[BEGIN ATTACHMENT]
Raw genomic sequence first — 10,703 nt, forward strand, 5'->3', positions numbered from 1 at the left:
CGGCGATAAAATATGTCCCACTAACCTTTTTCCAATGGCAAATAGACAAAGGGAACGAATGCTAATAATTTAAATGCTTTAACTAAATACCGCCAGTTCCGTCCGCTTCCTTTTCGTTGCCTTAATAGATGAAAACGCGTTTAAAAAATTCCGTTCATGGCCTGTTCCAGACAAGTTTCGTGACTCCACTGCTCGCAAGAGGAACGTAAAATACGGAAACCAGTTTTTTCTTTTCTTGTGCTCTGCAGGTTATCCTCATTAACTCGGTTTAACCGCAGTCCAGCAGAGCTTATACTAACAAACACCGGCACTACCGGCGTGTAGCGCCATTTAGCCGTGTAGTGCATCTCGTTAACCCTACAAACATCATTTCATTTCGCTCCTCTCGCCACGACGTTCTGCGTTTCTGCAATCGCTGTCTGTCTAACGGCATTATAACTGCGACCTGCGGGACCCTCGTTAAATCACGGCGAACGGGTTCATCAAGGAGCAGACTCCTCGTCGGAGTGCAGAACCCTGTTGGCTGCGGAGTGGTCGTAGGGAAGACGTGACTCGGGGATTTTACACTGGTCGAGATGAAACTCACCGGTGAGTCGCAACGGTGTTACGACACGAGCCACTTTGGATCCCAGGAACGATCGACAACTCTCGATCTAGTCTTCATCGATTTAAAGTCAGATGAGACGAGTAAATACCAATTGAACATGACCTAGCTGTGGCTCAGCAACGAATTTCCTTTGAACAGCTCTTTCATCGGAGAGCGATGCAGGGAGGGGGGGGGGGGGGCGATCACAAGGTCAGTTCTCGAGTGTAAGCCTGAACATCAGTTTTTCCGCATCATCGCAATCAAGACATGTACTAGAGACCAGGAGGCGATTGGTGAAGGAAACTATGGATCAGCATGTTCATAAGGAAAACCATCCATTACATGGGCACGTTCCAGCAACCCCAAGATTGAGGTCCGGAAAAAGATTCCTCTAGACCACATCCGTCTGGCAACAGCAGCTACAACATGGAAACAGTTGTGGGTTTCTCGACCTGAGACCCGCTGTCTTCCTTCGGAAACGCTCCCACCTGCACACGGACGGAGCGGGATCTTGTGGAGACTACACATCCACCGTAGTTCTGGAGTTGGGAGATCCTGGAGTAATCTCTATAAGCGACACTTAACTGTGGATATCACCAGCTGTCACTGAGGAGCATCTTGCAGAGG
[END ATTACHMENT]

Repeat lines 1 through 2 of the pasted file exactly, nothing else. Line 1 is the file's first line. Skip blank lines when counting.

Raw genomic sequence first — 10,703 nt, forward strand, 5'->3', positions numbered from 1 at the left:
CGGCGATAAAATATGTCCCACTAACCTTTTTCCAATGGCAAATAGACAAAGGGAACGAATGCTAATAATTTAAATGCTTTAACTAAATACCGCCAGTTCCGTCCGCTTCCTTTTCGTTGCCTTAATAGATGAAAACGCGTTTAAAAAATTCCGTTCATGGCCTGTTCCAGACAAGTTTCGTGACTCCACTGCTCGCAAGAGGAACGTAAAATACGGAAACCAGTTTTTTCTTTTCTTGTGCTCTGCAGGTTATCCTCATTAACTCGGTTTAACCGCAGTCCAGCAGAGCTTATACTAACAAACACCGGCACTACCGGCGTGTAGCGCCATTTAGCCGTGTAGTGCATCTCGTTAACCCTACAAACATCATTTCATTTCGCTCCTCTCGCCACGACGTTCTGCGTTTCTGCAATCGCTGTCTGTCTAACGGCATTATAACTGCGACCTGCGGGACCCTCGTTAAATCACGGCGAACGGGTTCATCAAGGAGCAGACTCCTCGTCGGAGTGCAGAACCCTGTTGGCTGCGGAGTGGTCGTAGGGAAGACGTGACTCGGGGATTTTACACTGGTCGAGATGAAACTCACCGGTGAGTCGCAACGGTGTTACGACACGAGCCACTTTGGATCCCAGGAACGATCGACAACTCTCGATCTAGTCTTCATCGATTTAAAGTCAGATGAGACGAGTAAATACCAATTGAACATGACCTAGCTGTGGCTCAGCAACGAATTTCCTTTGAACAGCTCTTTCATCGGAGAGCGATGCAGGGAGGGGGGGGGGGGGGCGATCACAAGGTCAGTTCTCGAGTGTAAGCCTGAACATCAGTTTTTCCGCATCATCGCAATCAAGACATGTACTAGAGACCAGGAGGCGATTGGTGAAGGAAACTATGGATCAGCATGTTCATAAGGAAAACCATCCATTACATGGGCACGTTCCAGCAACCCCAAGATTGAGGTCCGGAAAAAGATTCCTCTAGACCACATCCGTCTGGCAACAGCAGCTACAACATGGAAACAGTTGTGGGTTTCTCGACCTGAGACCCGCTGTCTTCCTTCGGAAACGCTCCCACCTGCACACGGACGGAGCGGGATCTTGTGGAGACTACACATCCACCGTAGTTCTGGAGTTGGGAGATCCTGGAGTAATCTCTATAAGCGACACTTAACTGTGGATATCACCAGCTGTCACTGAGGAGCATCTTGCAGAGG